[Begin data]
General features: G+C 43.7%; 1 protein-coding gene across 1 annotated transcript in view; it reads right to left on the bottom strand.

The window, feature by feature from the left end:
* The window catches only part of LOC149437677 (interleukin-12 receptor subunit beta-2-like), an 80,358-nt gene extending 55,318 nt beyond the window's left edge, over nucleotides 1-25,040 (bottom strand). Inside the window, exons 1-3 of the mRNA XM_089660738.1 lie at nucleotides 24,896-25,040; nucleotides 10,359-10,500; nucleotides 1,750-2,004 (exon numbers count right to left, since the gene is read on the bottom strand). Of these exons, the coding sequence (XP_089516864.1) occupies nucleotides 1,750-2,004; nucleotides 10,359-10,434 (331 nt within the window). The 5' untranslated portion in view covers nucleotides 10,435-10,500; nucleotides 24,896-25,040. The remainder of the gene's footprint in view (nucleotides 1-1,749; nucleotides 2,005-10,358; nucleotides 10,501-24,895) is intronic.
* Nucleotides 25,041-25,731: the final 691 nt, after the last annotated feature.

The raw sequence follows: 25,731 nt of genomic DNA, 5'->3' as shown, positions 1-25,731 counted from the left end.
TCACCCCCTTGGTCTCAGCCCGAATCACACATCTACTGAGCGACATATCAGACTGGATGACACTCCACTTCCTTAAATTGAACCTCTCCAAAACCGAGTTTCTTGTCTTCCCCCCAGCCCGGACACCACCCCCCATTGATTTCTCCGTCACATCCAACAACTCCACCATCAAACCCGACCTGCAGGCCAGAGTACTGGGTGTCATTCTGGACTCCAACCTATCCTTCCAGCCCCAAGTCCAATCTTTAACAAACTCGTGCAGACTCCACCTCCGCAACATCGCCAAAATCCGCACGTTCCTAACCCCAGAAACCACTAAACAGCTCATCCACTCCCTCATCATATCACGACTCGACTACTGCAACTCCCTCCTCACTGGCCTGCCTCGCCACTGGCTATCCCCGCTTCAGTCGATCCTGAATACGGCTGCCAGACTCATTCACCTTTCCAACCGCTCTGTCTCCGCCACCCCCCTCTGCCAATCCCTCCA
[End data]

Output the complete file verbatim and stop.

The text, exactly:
General features: G+C 43.7%; 1 protein-coding gene across 1 annotated transcript in view; it reads right to left on the bottom strand.

The window, feature by feature from the left end:
* The window catches only part of LOC149437677 (interleukin-12 receptor subunit beta-2-like), an 80,358-nt gene extending 55,318 nt beyond the window's left edge, over nucleotides 1-25,040 (bottom strand). Inside the window, exons 1-3 of the mRNA XM_089660738.1 lie at nucleotides 24,896-25,040; nucleotides 10,359-10,500; nucleotides 1,750-2,004 (exon numbers count right to left, since the gene is read on the bottom strand). Of these exons, the coding sequence (XP_089516864.1) occupies nucleotides 1,750-2,004; nucleotides 10,359-10,434 (331 nt within the window). The 5' untranslated portion in view covers nucleotides 10,435-10,500; nucleotides 24,896-25,040. The remainder of the gene's footprint in view (nucleotides 1-1,749; nucleotides 2,005-10,358; nucleotides 10,501-24,895) is intronic.
* Nucleotides 25,041-25,731: the final 691 nt, after the last annotated feature.

The raw sequence follows: 25,731 nt of genomic DNA, 5'->3' as shown, positions 1-25,731 counted from the left end.
TCACCCCCTTGGTCTCAGCCCGAATCACACATCTACTGAGCGACATATCAGACTGGATGACACTCCACTTCCTTAAATTGAACCTCTCCAAAACCGAGTTTCTTGTCTTCCCCCCAGCCCGGACACCACCCCCCATTGATTTCTCCGTCACATCCAACAACTCCACCATCAAACCCGACCTGCAGGCCAGAGTACTGGGTGTCATTCTGGACTCCAACCTATCCTTCCAGCCCCAAGTCCAATCTTTAACAAACTCGTGCAGACTCCACCTCCGCAACATCGCCAAAATCCGCACGTTCCTAACCCCAGAAACCACTAAACAGCTCATCCACTCCCTCATCATATCACGACTCGACTACTGCAACTCCCTCCTCACTGGCCTGCCTCGCCACTGGCTATCCCCGCTTCAGTCGATCCTGAATACGGCTGCCAGACTCATTCACCTTTCCAACCGCTCTGTCTCCGCCACCCCCCTCTGCCAATCCCTCCA